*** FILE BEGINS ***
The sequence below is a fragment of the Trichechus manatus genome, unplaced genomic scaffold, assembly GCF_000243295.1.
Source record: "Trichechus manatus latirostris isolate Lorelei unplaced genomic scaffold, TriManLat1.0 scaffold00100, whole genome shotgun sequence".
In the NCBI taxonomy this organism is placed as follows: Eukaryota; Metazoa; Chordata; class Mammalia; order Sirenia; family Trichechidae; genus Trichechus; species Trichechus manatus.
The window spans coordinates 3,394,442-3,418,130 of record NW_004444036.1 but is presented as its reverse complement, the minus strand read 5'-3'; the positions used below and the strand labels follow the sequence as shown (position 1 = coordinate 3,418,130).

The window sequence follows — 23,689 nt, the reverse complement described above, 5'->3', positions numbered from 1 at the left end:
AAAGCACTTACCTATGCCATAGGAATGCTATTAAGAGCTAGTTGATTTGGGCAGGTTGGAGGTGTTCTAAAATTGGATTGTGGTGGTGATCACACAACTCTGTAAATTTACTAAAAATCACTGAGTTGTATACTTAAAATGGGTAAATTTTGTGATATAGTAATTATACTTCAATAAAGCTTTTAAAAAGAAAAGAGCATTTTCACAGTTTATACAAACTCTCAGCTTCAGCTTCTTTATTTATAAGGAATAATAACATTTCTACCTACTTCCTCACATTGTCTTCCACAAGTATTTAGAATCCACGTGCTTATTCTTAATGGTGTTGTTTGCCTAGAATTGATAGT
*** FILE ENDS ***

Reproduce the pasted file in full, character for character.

The sequence below is a fragment of the Trichechus manatus genome, unplaced genomic scaffold, assembly GCF_000243295.1.
Source record: "Trichechus manatus latirostris isolate Lorelei unplaced genomic scaffold, TriManLat1.0 scaffold00100, whole genome shotgun sequence".
In the NCBI taxonomy this organism is placed as follows: Eukaryota; Metazoa; Chordata; class Mammalia; order Sirenia; family Trichechidae; genus Trichechus; species Trichechus manatus.
The window spans coordinates 3,394,442-3,418,130 of record NW_004444036.1 but is presented as its reverse complement, the minus strand read 5'-3'; the positions used below and the strand labels follow the sequence as shown (position 1 = coordinate 3,418,130).

The window sequence follows — 23,689 nt, the reverse complement described above, 5'->3', positions numbered from 1 at the left end:
AAAGCACTTACCTATGCCATAGGAATGCTATTAAGAGCTAGTTGATTTGGGCAGGTTGGAGGTGTTCTAAAATTGGATTGTGGTGGTGATCACACAACTCTGTAAATTTACTAAAAATCACTGAGTTGTATACTTAAAATGGGTAAATTTTGTGATATAGTAATTATACTTCAATAAAGCTTTTAAAAAGAAAAGAGCATTTTCACAGTTTATACAAACTCTCAGCTTCAGCTTCTTTATTTATAAGGAATAATAACATTTCTACCTACTTCCTCACATTGTCTTCCACAAGTATTTAGAATCCACGTGCTTATTCTTAATGGTGTTGTTTGCCTAGAATTGATAGT